Hamdi Ulukaya, the entrepreneur behind the innovative Greek-style yogurt business Chobani, says he would never consider selling the US company he founded more than a decade ago to a global food heavyweight after a number of approaches in recent years. 

Addressing an audience in New York at Recodes’ Code Commerce event, Turkey-born Ulukaya talked about the difficulties he faced when he first started out in the US business world and the struggles food start-ups encounter in fending off bigger rivals and staying true to their roots. The Chobani founder and chief executive also spoke about how he believes supermarkets are going to get smaller, with fewer brands, as more and more consumers take to online shopping.

Ulukaya says Chobani was built around the idea that he could make changes in peoples’ lives as an entrepreneur or innovator, and was always thinking about innovation and how to “disrupt” the food space. And he has given his staff a say in Chobani, too, having offered 2,000 full-time workers a stake in the company in 2016.

“Staying independent was one of the big things for me,” he told Kara Swisher, an editor-at-large for Recode, a technology news website focused on Silicon Valley. “A focus on returns just doesn’t work for us.”

Asked by Swisher if he would ever consider selling Chobani to a large food organisation, Ulukaya responded: “No. I’ve said it now from day one. The reason I had so much pain is because I choose the difficult way. The easy way is to sell, make money and go sailing. The most difficult way is you stay and try to compete with the guy whose going to say to me, ‘you either sell to me or I’m going to make the same thing, and I have billions'”.

Chobani was said to have been approached by US food and beverage giant PepsiCo in 2016, and rival The Coca-Cola Co. in 2015, among others, but nothing came to fruition. Earlier this year, Chobani announced it had received fresh investment from the Canadian pension fund Healthcare of Ontario Pension Plan (HOOPP) after private-equity firm TPG withdrew.

From the beginning of 2007 to the end of 2013, Ulukaya said Chobani started with less than US$1m and grew to over $1bn in sales in five years, but did everything independently using the company’s own cash-flows and bank loans. 

However, after building what he says was the world’s largest yogurt plant in the state of Idaho, the company had to engage financial institutions for assistance for the first time. “We built the factory fast but it was not ready, and we had some operational issues that needed cash to come in”, Ulukaya said. “Money was needed to build infrastructure.”

Nevertheless, Ulukaya’s response to Swisher when asked if he would consider going public, suggested he might be open to an offering of shares at some point.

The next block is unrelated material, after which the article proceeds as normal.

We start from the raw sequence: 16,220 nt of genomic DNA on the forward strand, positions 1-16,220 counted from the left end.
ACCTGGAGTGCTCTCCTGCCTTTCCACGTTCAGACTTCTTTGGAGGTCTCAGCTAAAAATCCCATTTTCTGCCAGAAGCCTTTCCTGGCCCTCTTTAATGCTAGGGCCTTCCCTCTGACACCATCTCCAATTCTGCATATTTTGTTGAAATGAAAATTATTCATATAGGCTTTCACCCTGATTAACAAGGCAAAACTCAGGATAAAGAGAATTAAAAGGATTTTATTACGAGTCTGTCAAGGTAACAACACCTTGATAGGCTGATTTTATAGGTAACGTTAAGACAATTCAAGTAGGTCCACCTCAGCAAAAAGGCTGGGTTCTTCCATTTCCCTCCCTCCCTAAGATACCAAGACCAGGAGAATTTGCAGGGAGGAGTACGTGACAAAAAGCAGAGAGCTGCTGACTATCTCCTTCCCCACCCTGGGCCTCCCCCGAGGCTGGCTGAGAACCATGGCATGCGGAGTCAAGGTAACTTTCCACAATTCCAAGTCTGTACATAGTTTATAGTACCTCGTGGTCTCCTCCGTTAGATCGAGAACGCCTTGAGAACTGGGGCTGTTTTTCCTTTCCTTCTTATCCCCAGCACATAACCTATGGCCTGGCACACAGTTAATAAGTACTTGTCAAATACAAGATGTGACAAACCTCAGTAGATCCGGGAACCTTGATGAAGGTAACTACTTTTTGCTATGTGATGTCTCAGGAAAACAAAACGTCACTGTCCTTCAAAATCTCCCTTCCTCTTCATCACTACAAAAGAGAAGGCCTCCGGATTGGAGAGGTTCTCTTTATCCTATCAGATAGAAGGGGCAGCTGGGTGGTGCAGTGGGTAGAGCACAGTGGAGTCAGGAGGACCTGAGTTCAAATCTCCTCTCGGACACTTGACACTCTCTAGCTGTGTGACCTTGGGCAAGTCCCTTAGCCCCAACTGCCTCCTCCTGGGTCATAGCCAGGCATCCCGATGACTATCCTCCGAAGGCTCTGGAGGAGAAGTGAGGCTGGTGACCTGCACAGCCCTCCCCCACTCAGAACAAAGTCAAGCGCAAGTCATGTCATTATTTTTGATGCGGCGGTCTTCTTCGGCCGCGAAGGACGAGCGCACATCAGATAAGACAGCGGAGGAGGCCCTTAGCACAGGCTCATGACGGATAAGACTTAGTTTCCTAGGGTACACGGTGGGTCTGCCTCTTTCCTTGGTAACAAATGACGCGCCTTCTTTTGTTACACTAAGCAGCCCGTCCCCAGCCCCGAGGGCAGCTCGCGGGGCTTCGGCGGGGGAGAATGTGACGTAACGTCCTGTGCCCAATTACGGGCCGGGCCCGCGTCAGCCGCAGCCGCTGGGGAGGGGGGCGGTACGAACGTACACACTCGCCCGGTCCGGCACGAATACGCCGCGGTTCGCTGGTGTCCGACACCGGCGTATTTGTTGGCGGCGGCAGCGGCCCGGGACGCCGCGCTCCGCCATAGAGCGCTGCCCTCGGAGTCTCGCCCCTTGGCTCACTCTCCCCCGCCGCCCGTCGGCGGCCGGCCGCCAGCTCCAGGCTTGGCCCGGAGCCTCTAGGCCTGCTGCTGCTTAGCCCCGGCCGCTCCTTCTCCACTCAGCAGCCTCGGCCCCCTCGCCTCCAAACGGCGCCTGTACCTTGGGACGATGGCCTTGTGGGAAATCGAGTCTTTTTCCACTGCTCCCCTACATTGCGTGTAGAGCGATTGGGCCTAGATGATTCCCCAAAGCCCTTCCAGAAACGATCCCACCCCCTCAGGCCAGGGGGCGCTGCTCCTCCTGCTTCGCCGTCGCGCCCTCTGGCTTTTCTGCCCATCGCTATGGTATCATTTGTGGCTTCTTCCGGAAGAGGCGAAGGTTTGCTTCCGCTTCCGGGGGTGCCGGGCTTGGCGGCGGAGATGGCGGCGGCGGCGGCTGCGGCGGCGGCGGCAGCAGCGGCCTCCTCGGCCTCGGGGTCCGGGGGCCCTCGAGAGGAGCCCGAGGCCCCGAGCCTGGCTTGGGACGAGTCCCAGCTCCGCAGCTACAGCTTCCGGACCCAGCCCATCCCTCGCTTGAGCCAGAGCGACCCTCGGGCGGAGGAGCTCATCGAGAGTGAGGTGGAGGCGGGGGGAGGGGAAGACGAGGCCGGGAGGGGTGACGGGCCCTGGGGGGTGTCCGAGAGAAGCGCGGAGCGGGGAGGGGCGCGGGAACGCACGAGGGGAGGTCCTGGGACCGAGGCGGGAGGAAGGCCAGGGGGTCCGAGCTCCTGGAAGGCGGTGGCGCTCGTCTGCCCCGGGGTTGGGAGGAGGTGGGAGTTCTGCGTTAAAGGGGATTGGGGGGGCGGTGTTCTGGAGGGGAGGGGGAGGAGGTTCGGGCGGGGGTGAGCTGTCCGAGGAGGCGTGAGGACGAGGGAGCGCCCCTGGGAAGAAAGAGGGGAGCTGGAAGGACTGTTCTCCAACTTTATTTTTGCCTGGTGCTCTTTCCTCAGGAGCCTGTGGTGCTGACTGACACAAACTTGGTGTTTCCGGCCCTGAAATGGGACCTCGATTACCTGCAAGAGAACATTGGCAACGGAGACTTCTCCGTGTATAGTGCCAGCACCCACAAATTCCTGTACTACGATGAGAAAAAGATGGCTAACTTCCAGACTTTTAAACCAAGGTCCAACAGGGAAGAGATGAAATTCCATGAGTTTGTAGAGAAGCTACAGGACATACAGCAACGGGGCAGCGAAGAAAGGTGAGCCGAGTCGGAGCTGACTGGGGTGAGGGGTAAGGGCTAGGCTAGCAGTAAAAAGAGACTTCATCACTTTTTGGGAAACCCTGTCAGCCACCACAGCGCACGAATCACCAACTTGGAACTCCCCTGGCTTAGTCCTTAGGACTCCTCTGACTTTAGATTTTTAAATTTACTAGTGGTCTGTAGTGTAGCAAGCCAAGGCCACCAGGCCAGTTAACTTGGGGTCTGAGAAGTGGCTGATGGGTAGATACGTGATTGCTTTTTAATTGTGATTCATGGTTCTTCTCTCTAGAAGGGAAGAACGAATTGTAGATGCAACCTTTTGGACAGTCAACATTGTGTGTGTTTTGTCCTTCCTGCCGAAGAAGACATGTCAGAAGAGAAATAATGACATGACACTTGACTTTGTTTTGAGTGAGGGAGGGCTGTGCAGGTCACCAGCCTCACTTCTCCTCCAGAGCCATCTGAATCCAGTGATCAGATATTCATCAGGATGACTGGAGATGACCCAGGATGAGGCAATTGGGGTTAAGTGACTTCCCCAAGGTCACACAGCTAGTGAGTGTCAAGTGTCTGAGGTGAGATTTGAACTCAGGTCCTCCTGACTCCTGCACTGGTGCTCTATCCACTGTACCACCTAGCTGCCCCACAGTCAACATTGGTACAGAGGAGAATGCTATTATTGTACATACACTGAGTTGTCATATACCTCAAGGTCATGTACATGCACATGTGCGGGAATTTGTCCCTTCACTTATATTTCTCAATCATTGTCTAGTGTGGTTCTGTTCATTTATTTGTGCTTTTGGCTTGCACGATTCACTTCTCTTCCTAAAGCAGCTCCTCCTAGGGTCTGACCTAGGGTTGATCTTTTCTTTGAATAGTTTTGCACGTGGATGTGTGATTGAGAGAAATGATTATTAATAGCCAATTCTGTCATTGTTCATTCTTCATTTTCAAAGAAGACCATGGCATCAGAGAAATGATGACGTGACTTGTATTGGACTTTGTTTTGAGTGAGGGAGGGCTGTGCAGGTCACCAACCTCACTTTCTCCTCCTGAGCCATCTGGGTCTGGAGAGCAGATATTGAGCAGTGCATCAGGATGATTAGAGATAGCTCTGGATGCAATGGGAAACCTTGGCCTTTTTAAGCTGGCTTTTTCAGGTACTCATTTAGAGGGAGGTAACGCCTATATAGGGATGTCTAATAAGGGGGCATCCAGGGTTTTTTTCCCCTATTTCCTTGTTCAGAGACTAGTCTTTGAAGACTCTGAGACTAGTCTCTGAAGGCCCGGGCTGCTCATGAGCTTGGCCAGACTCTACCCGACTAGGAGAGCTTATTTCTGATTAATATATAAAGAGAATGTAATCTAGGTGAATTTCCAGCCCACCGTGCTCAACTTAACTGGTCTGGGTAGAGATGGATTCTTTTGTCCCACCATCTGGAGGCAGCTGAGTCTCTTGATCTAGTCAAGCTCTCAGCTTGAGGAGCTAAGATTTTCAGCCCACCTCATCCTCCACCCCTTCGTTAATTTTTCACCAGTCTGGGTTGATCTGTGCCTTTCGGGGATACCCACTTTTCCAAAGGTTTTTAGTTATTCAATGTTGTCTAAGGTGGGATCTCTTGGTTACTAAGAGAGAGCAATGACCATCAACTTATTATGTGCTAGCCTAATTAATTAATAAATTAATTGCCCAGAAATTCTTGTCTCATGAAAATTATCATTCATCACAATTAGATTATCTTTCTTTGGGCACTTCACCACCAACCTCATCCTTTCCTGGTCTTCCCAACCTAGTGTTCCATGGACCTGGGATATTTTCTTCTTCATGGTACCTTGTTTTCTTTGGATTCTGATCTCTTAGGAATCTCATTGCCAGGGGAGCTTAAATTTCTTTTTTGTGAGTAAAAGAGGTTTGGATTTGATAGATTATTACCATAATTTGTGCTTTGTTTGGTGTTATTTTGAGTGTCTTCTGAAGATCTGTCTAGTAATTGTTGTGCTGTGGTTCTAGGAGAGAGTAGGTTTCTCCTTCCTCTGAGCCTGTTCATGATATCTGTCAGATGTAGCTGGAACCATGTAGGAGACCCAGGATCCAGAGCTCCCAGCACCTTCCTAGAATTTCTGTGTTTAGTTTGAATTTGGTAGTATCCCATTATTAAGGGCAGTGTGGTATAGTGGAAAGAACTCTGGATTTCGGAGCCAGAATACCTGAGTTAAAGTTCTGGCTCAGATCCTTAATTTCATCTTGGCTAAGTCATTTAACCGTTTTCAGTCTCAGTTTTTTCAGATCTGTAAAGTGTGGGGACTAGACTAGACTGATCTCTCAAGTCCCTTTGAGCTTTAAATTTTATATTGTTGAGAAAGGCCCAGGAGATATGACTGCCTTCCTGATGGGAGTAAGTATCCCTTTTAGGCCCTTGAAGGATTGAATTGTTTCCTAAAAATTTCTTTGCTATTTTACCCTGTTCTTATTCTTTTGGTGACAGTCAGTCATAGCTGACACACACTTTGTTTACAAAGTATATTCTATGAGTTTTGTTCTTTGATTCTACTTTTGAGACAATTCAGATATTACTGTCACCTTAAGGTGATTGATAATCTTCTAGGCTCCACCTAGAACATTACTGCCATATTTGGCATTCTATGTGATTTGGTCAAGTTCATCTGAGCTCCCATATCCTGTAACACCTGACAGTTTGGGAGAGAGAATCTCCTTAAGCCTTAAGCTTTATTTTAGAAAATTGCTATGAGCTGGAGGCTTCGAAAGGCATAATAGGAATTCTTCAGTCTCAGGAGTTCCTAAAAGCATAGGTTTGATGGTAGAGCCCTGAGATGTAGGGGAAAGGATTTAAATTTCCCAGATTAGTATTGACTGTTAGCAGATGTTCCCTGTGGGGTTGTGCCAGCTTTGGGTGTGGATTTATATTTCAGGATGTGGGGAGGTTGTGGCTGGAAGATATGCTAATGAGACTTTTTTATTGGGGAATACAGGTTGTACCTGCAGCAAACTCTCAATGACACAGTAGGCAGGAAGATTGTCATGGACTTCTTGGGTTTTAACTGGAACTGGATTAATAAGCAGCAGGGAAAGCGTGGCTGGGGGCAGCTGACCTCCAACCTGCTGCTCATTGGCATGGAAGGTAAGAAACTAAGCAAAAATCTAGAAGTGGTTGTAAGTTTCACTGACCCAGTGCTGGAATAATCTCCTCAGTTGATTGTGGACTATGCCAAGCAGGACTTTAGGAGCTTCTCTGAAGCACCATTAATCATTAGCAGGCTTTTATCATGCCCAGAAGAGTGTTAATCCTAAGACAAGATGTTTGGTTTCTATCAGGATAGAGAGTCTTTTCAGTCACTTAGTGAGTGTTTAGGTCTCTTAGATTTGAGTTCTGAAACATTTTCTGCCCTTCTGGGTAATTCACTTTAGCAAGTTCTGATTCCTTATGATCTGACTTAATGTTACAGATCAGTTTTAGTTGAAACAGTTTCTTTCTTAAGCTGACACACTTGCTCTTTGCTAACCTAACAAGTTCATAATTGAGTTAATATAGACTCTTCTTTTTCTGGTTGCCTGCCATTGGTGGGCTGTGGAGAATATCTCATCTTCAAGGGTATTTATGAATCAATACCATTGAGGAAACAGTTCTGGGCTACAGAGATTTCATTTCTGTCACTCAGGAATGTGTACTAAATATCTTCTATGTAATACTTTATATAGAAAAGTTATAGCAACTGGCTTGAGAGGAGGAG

“I’m not against it, but there has to be a reason for it. I’m probably the fasting-growing [company] in this field, and I have been for six or seven years. We innovate more than anybody else. Our costs are a lot less than everybody else and I have 2,000 people partnered in the company.”

But when pressed “do you imagine if you would go public?” Ulukaya responded: “I do sometimes. But when I read Elon Musk and all that stuff, I think maybe not. But I do like that as a tool. If I can take Chobani to where it is, expand this way and that way, and if that’s going to give me a tool to be able to do it, then I would definitely do it.”

Chobani has launched incubator programmes in the US and Australia, with the autumn participants to the former just revealed this week and Ulukaya offered an insight into the difficulties faced by food start-up enterprises. 

He said it is important to think in the longer term, understand where the food industry is going and react to it with a “long-term vision of investment in the CPG world”. Drawing on his own experience, Ulukaya acknowledged how start-ups encounter financial problems when trying to build their infrastructure. Often it means inviting in a private-equity firm, which can lead to small companies losing control of the business and losing sight of their goals, he conceded.

“The problem is in the world of food, or packaged foods, for start-ups to become a main player is extremely difficult. It took me 20 years from going from a start-up to be able to be competing with some of the major brands out there. Because of their financial structure, PE firms or whatever it is, 99% of them become part of the larger organisations. And when they become part of the large organisations they are basically at the end of their promise.”

When it comes to serving Chobani customers, Ulukaya said he favours the direct-to-consumer approach so long as the quality of food stays the same and the costs do not go up. “I always miss my milkman bringing my bread in the morning,” he opined, adding: “It is all about how do I get quality food, the best food, and make it accessible to ordinary people?”

But Ulukaya believes the supermarket space will eventually shrink, and some players will be squeezed out amid advances in technology and as online shopping grows. There will also be a tighter linkage and relationship between brands and consumers, he said. 

“We are going into an era of power brands, where the brand and consumer are connected one way or another. We are coming into an era of true brand relationship with the end users.

“I think the supermarkets are going to change. Supermarkets are going to get smaller, a lot smaller. The varieties and availabilities are going to get a lot less. The supermarkets are going to choose one or two brands – they are not going to have ten brands. And then the people are going to give up on certain items because they know it’s going to come online, you don’t have to be in the store. So the footprints are going to come closer. It’s a race, who knows who’s going to win this race.”